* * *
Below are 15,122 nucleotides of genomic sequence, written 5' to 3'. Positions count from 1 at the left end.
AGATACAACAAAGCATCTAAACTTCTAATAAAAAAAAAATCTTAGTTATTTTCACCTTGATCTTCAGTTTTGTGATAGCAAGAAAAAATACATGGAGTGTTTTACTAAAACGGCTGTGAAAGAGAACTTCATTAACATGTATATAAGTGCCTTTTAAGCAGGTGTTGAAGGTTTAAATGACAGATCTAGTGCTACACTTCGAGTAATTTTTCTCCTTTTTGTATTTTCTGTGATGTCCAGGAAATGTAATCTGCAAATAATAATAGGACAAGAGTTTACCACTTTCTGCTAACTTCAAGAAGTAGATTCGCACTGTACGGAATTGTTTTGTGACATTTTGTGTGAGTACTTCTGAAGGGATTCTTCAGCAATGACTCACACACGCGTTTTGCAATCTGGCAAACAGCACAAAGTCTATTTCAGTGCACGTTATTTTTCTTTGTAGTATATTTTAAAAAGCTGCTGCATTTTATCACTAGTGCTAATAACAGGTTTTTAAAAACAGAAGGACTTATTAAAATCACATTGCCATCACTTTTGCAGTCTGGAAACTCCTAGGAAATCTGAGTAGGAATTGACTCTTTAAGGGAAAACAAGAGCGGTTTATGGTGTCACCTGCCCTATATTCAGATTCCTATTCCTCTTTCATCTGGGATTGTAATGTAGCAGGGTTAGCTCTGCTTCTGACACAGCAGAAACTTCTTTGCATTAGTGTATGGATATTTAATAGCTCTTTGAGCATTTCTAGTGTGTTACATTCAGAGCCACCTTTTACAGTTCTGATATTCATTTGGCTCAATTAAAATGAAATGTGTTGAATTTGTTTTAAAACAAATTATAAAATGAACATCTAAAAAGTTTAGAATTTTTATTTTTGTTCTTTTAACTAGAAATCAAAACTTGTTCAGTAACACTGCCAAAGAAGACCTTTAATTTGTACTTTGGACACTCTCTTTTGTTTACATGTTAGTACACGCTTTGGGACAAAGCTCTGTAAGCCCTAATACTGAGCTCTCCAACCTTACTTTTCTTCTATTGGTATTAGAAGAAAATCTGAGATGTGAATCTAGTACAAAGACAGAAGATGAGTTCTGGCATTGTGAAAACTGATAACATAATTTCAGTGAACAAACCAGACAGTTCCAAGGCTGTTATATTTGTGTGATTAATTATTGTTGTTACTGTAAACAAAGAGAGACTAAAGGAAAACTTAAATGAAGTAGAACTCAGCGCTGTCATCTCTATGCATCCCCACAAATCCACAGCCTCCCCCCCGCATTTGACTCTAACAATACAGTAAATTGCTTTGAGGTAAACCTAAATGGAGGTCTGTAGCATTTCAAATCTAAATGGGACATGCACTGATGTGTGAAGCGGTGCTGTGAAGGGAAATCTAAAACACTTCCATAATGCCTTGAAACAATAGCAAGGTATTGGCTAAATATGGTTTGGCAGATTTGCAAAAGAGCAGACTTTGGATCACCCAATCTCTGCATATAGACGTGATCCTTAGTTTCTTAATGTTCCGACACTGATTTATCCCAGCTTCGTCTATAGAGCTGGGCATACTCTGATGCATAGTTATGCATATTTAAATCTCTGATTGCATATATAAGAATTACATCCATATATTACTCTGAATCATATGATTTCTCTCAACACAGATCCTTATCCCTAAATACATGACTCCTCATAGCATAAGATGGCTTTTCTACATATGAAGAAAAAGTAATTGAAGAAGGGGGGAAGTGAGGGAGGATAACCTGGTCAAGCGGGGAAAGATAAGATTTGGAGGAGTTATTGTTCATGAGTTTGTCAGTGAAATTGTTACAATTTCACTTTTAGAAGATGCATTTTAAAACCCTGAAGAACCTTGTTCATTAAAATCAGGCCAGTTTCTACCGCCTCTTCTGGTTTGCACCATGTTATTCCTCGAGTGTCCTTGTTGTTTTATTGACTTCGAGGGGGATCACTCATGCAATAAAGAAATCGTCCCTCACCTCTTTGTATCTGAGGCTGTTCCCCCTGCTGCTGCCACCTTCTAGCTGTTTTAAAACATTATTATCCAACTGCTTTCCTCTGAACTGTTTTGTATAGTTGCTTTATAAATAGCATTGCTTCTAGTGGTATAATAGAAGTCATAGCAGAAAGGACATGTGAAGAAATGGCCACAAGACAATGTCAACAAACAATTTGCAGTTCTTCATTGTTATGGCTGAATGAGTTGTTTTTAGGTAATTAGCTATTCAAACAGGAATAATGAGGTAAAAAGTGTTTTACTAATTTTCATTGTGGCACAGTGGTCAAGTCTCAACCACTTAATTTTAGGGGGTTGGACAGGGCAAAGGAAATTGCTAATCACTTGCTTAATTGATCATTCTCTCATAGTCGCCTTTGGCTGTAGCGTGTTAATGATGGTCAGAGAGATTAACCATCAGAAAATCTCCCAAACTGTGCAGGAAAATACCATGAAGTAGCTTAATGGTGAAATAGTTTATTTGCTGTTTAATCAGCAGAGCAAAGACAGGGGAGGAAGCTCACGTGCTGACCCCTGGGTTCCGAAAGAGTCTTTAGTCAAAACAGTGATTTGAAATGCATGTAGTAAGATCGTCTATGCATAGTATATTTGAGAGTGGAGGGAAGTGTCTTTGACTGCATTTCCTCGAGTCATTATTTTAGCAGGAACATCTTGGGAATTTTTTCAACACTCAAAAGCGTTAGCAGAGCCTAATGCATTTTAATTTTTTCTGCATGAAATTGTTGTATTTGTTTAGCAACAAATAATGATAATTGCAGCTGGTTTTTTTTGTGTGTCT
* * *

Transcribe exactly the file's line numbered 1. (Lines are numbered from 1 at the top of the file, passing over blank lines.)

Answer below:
Below are 15,122 nucleotides of genomic sequence, written 5' to 3'. Positions count from 1 at the left end.